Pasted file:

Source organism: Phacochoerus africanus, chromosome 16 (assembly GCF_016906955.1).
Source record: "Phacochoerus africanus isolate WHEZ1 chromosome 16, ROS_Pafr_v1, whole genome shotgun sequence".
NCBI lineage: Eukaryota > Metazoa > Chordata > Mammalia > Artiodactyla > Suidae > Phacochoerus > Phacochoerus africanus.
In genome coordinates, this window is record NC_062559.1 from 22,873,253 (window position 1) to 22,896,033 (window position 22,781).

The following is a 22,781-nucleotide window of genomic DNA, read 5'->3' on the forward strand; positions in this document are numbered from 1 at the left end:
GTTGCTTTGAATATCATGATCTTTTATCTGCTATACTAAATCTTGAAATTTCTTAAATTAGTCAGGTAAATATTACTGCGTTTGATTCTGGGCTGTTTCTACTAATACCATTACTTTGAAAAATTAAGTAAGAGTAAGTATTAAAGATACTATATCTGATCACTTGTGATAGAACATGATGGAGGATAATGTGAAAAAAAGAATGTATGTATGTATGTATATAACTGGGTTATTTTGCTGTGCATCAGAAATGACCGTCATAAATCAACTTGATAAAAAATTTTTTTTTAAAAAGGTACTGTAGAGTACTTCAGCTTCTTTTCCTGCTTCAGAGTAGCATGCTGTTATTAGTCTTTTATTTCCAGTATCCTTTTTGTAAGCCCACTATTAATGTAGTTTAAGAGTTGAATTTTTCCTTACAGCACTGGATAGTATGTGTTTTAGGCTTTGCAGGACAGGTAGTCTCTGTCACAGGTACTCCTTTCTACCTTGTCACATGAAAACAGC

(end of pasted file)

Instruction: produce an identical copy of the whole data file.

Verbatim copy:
Source organism: Phacochoerus africanus, chromosome 16 (assembly GCF_016906955.1).
Source record: "Phacochoerus africanus isolate WHEZ1 chromosome 16, ROS_Pafr_v1, whole genome shotgun sequence".
NCBI lineage: Eukaryota > Metazoa > Chordata > Mammalia > Artiodactyla > Suidae > Phacochoerus > Phacochoerus africanus.
In genome coordinates, this window is record NC_062559.1 from 22,873,253 (window position 1) to 22,896,033 (window position 22,781).

The following is a 22,781-nucleotide window of genomic DNA, read 5'->3' on the forward strand; positions in this document are numbered from 1 at the left end:
GTTGCTTTGAATATCATGATCTTTTATCTGCTATACTAAATCTTGAAATTTCTTAAATTAGTCAGGTAAATATTACTGCGTTTGATTCTGGGCTGTTTCTACTAATACCATTACTTTGAAAAATTAAGTAAGAGTAAGTATTAAAGATACTATATCTGATCACTTGTGATAGAACATGATGGAGGATAATGTGAAAAAAAGAATGTATGTATGTATGTATATAACTGGGTTATTTTGCTGTGCATCAGAAATGACCGTCATAAATCAACTTGATAAAAAATTTTTTTTTAAAAAGGTACTGTAGAGTACTTCAGCTTCTTTTCCTGCTTCAGAGTAGCATGCTGTTATTAGTCTTTTATTTCCAGTATCCTTTTTGTAAGCCCACTATTAATGTAGTTTAAGAGTTGAATTTTTCCTTACAGCACTGGATAGTATGTGTTTTAGGCTTTGCAGGACAGGTAGTCTCTGTCACAGGTACTCCTTTCTACCTTGTCACATGAAAACAGC